Episodes (TV series)
|Country of origin|
|No. of seasons||5|
|No. of episodes||41 (list of episodes)|
|Running time||27 minutes|
|Picture format||HDTV 1080i|
|Original release||January 9, 2011 –|
October 8, 2017
Episodes is a British-American sitcom television series created by David Crane and Jeffrey Klarik and produced by Hat Trick Productions. It premiered on Showtime in the United States on January 9, 2011 and on BBC Two in the United Kingdom on January 10, 2011. The show is about a British husband-and-wife comedy writing team who travel to Hollywood to remake their successful British TV series, with unexpected results. It stars Matt LeBlanc portraying a satirical version of himself. LeBlanc made his regular return to television for the first time since he was on NBC's Joey.
On June 10, 2015, it was announced that Showtime had renewed Episodes for a fifth season, which was due to begin filming in London in 2016. On April 11, 2016, Season 5 was confirmed to be the show's last; it consists of seven episodes and premiered on August 20, 2017. The series finale, Season 5's "Episode Seven", aired on October 8, 2017.
Episodes has received positive reviews by critics, with specific praise being given to the performances of stars Stephen Mangan, Tamsin Greig, and Matt LeBlanc. For his performance in the series, Matt LeBlanc won a Golden Globe Award for Best Actor – Television Series Musical or Comedy and has been nominated for four Primetime Emmy Awards.
After married couple Sean (Stephen Mangan) and Beverly (Tamsin Greig) Lincoln win yet another BAFTA Award for their successful British sitcom, Lyman's Boys, they are persuaded to move to Hollywood and remake their series for an American audience. Unfortunately, the network starts to make changes (including the title, now Pucks), and pressures the couple into casting Matt LeBlanc in the lead role, a part that Matt is largely unsuited for.
Sean becomes friends with Matt, while Beverly is less impressed. Continuing changes to the scripts threaten to damage the show and other pressures result in difficulties in Sean and Beverly's marriage.
Development and production
In May 2010, the BBC announced that seven episodes had been ordered and that filming had begun, with James Griffiths directing. Sean and Beverly Lincoln were played by Stephen Mangan and Tamsin Greig, who previously co-starred in the British sitcom Green Wing (2004–2007).
Beverly was originally to be portrayed by Claire Forlani, but she left the cast in April 2010 when the series was in pre-production. LeBlanc was to play a "larger than life version of himself" as character Matt LeBlanc. Thomas Haden Church was also to have a role in the series as Merc Lapidus, the American television executive who commissions the remake, but he left due to scheduling conflicts, and was replaced by John Pankow.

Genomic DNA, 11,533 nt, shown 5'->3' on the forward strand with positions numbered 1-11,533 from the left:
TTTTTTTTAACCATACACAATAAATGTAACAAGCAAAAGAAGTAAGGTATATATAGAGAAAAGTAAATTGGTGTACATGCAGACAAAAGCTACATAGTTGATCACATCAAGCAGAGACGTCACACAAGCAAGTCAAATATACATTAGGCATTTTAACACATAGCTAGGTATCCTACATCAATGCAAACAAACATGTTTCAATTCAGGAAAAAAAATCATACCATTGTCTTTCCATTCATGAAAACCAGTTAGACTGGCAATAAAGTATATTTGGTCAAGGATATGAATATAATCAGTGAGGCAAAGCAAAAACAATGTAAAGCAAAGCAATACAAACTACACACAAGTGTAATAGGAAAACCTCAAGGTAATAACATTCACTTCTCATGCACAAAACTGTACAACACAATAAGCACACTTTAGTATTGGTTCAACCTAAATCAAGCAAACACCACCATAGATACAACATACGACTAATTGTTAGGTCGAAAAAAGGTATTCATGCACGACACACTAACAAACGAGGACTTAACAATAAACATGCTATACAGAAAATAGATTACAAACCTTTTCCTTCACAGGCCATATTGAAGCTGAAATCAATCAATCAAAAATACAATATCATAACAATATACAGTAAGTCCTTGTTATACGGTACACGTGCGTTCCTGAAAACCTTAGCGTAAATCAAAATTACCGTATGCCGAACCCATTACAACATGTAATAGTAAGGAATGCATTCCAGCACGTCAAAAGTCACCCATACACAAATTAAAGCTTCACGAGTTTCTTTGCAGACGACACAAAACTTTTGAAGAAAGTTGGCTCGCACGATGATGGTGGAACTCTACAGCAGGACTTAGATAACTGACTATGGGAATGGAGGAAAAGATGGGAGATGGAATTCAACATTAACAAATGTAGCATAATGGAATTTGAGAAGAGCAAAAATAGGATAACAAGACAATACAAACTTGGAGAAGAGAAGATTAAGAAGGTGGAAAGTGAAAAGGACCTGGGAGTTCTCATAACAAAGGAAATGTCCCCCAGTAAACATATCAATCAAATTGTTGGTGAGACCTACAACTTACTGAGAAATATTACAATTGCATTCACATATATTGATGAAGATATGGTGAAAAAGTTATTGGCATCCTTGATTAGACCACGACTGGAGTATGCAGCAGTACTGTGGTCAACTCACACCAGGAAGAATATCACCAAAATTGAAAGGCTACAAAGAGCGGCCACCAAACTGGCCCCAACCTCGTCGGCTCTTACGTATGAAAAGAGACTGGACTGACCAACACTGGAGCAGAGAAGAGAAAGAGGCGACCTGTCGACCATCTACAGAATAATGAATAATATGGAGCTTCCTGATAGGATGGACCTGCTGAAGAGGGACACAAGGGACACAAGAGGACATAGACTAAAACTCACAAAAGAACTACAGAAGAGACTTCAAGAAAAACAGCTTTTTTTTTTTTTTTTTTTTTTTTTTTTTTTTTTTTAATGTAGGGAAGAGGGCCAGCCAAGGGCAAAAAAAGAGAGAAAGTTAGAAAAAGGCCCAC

Although the majority of the show was set in Los Angeles, it was mainly filmed in the UK, including the 103-room mansion Updown Court that Sean and Beverly Lincoln briefly stayed in. Inserts were shot on location in LA. LeBlanc's Malibu mansion was also UK-based.
|First aired||Last aired|
|1||7||January 9, 2011||February 20, 2011|
|2||9||May 11, 2012||July 6, 2012|
|3||9||January 12, 2014||March 16, 2014|
|4||9||January 11, 2015||March 15, 2015|
|5||7||August 20, 2017||October 8, 2017|
Cast and characters
- Matt LeBlanc as Matt LeBlanc – a fictionalized version of himself. Matt is a wealthy, charming, but arrogant actor, who was persuaded by the high salary to take the starring role of Coach Lyman in Pucks. His short attention span and need for immediate gratification tends to cause problems with his relationships, especially with Sean and Beverly, but also in any long-term romance he attempts. Matt has two sons, who spend most of their time with their mother Diane (Fiona Glascott), with whom Matt has an antagonistic yet ultimately protective relationship.
- Stephen Mangan as Sean Lincoln – co-creator of Pucks. Sean moves from London to Hollywood with wife/co-creator Beverly to adapt their award-winning show Lyman's Boys for American audiences. Sean initially adapts to Hollywood better than Beverly, finding it easier to bond with Matt on some level than she does. Although he grows to loathe Hollywood and professes to want to return home, Sean stays because the paychecks are much bigger. He has a terrible relationship with any member of his family who has been mentioned.
- Tamsin Greig as Beverly Lincoln – co-creator of Pucks. When Beverly and Sean move to Hollywood, she is quickly overwhelmed by the new business. Unlike Sean, Beverly struggles to adjust to life in Los Angeles – and the only person she feels close to is network executive Carol Rance (Kathleen Rose Perkins), with whom she often goes hiking in Griffith Park and smokes pot. The only thing about Hollywood which she likes is the gift baskets, because Beverly loves getting things for free, whether she wants the things or not.
- John Pankow as Merc Lapidus – the president of the network. He purchases the American rights to Lyman's Boys without watching it, based on the acclaim it has received, but immediately insists on major changes which ultimately have a significant impact on the quality of the show. While he is boorish and arrogant, lies to everybody to avoid responsibility and has a very short attention span, his main quirk happens to be cheating on his blind wife with his network subordinate, Carol. He also has a penchant for greeting friends and strangers alike with a hug.